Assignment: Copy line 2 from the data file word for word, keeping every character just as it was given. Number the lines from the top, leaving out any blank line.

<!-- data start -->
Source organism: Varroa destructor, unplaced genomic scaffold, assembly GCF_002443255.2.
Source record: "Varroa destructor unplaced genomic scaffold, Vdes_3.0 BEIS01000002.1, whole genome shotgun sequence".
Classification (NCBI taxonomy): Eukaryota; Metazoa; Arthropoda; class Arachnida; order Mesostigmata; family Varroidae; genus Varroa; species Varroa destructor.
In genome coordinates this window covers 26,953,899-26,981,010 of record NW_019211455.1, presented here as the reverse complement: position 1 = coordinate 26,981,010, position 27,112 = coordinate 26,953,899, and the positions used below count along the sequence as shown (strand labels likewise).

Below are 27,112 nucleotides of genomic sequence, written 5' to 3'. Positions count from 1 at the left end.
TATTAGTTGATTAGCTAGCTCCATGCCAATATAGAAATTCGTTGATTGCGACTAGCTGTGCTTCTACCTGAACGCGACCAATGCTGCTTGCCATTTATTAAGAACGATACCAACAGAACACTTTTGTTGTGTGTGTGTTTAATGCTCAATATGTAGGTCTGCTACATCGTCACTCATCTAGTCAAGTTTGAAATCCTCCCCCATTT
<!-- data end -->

Source record: "Varroa destructor unplaced genomic scaffold, Vdes_3.0 BEIS01000002.1, whole genome shotgun sequence".